I quote from the book"lifeworld and its Importance for Political Theory" by Dr. Moeini. The book begins with a very concrete, technical, policy-making and social issue called "traffic". In this book, Dr. Moeini believes that the social problem of traffic is the result of the intersection of me and another. In other words, the collective matter creates a problem called traffic, and as a rule, if we want to look at it from the perspective of problem solving, it must be described in the same context as being collective, in the same intersection of me and others, and secondly the solution. And be resolved. Something that Dr. Jahangir Moeini Alamdari did not enter.
Dr. Jahangir Moeini Alamdari is, according to his published works, one of the few professors left in Iran who has looked at politics phenomenologically and hermeneutically and has written a small and very effective book, which I believe paves the way for the biological world and its importance for political theory.
I chose this title due to the situation in Iran for two reasons. The first point is that I was interested in how we can use the field of political science to move towards solving the problems of society? Because academic disciplines in Iran were originally established to be able to solve a problem, and the second reason I chose this title was that the field of political science in Iran has a special status. That is, when we talk about political science in Iran, it is not necessarily the same as talking about political science in Britain or the United States. for this reason, we are facing a two-sided situation in which both the issues of Iran itself are important and the situation of the field of political science in Iran is important. That is, when we talk about political science in Iran. I have always wondered how I could relate to two things from my previous years as a student. 1- Practical aspects and 2- Theoretical aspects. For this reason, I became interested in the relationship between thought and action and discussed it in the context of various theories. In the context of Kant, Hegel, and the Frankfurt School. Ever since I was a student, my concern has always been whether there is an impenetrable barrier between theory and practice. Unfortunately, according to what we saw at the university at that time, everyone answered in the affirmative, that is, there was a strong dilemma (over the university) that either everyone should go to theory and philosophy; (In the sense that) practical issues are of little value and humiliating, or on the other hand it was assumed that we should engage ourselves in practical issues and discussions of action (which) theory is of no use to us at all because these It is a Western issue and has nothing to do with our social realities or, for example, these are idealistic issues. In general, the atmosphere in which I was raised as a student was not conducive to interpretive and idealist approaches, and the debate was far more conservative than it is today.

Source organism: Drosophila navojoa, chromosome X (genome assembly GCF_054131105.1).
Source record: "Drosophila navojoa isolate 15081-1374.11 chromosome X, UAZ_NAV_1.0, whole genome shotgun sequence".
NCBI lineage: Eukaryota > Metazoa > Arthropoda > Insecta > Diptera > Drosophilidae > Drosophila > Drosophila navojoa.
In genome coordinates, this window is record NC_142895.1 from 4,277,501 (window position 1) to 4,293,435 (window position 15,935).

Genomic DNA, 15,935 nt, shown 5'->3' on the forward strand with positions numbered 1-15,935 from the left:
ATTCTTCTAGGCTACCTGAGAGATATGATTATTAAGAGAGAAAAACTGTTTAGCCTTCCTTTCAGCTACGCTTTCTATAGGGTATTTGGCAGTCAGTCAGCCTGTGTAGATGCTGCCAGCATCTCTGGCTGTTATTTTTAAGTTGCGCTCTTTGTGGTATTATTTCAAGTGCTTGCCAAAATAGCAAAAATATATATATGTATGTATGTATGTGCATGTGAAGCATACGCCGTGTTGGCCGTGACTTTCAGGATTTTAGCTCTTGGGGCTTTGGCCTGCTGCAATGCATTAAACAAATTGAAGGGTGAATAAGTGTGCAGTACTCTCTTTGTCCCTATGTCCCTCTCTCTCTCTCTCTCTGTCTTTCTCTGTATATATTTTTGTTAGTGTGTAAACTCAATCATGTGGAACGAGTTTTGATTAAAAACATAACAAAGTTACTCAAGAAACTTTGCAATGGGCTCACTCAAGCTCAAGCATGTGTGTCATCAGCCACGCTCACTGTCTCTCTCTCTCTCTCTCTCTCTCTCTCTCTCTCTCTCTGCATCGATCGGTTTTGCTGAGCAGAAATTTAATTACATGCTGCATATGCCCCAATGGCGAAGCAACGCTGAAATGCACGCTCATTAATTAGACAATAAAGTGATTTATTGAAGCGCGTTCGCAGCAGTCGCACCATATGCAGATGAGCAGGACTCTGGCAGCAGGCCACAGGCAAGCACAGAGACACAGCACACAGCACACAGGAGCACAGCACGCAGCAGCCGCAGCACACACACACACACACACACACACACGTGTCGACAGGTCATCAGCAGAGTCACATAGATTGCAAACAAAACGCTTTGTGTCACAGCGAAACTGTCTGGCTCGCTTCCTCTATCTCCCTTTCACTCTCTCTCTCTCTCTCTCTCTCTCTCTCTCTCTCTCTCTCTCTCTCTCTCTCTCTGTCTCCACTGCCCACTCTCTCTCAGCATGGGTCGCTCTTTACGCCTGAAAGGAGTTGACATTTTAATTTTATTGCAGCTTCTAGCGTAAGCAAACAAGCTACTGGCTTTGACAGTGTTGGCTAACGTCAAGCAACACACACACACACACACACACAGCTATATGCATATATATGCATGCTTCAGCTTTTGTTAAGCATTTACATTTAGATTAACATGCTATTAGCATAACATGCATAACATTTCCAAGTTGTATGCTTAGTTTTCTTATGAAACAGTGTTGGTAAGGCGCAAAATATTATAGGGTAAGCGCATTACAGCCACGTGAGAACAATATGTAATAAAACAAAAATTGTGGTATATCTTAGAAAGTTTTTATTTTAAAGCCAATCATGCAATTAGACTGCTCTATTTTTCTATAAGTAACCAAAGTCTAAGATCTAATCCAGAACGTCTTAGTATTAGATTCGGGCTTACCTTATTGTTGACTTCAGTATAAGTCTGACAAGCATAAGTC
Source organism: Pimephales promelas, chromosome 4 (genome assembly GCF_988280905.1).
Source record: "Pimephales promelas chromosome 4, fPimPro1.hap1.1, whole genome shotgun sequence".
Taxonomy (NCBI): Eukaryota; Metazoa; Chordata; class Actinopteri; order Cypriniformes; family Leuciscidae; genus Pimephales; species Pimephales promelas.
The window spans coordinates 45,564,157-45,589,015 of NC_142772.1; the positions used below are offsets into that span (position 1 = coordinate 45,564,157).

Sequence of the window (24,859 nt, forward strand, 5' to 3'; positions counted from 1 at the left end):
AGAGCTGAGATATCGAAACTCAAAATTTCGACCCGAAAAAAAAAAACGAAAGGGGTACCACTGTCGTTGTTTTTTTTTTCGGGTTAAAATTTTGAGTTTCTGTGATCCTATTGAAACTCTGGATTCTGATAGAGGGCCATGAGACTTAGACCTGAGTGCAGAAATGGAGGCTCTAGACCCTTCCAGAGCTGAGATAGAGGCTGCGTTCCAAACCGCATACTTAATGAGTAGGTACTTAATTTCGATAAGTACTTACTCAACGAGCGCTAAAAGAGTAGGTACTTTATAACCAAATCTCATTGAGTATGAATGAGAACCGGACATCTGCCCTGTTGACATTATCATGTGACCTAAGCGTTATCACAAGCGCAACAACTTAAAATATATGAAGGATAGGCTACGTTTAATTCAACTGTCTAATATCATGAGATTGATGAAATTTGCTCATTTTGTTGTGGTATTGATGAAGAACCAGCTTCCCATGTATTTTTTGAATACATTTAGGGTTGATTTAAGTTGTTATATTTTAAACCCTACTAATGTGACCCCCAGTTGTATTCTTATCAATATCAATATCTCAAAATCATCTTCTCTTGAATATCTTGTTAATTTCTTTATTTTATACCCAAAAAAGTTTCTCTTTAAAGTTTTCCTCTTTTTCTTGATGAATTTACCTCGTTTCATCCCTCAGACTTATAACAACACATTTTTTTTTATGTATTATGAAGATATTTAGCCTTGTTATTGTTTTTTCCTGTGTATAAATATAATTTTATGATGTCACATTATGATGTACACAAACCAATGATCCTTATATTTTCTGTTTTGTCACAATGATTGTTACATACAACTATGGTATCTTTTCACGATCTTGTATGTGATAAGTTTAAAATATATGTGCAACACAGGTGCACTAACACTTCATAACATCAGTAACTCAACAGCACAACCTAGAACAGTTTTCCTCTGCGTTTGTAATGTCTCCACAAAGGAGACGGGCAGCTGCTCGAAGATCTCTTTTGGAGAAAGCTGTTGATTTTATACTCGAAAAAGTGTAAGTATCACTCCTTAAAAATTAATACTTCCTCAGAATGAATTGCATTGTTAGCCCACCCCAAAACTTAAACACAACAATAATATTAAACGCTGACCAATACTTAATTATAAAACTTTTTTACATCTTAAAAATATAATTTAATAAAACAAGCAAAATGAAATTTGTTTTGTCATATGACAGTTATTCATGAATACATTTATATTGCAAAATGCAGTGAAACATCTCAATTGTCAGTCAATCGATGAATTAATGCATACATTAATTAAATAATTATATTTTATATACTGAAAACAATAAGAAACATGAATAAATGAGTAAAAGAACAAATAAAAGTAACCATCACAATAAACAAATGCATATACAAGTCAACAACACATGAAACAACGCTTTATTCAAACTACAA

Another reason why such methods as phenomenology did not receive much attention was the existence of a kind of conservatism in the academy that considered the old methods safer and was not very optimistic about testing new methods. I went through 20 years of experience to get to this point, and I still believe in how I can relate theory and practice. Truth be told After much experience; I came to the conclusion that phenomenology may be characteristic of this work.
Therefore, from this part of my speech, I would like to conclude that the specific situation of the field of political science in Iran is not still prone to the development of phenomenological thinking, and that, the lack of phenomenological works in the field of politics in Iran makes this situation more complicated. That is why in the last one or two years I have done my best to focus more on the field of political phenomenology instead of discussing phenomenology itself, and I insist on raising political phenomenology. in my opinion political phenomenology mainly Establishes a link on the field of power and participation.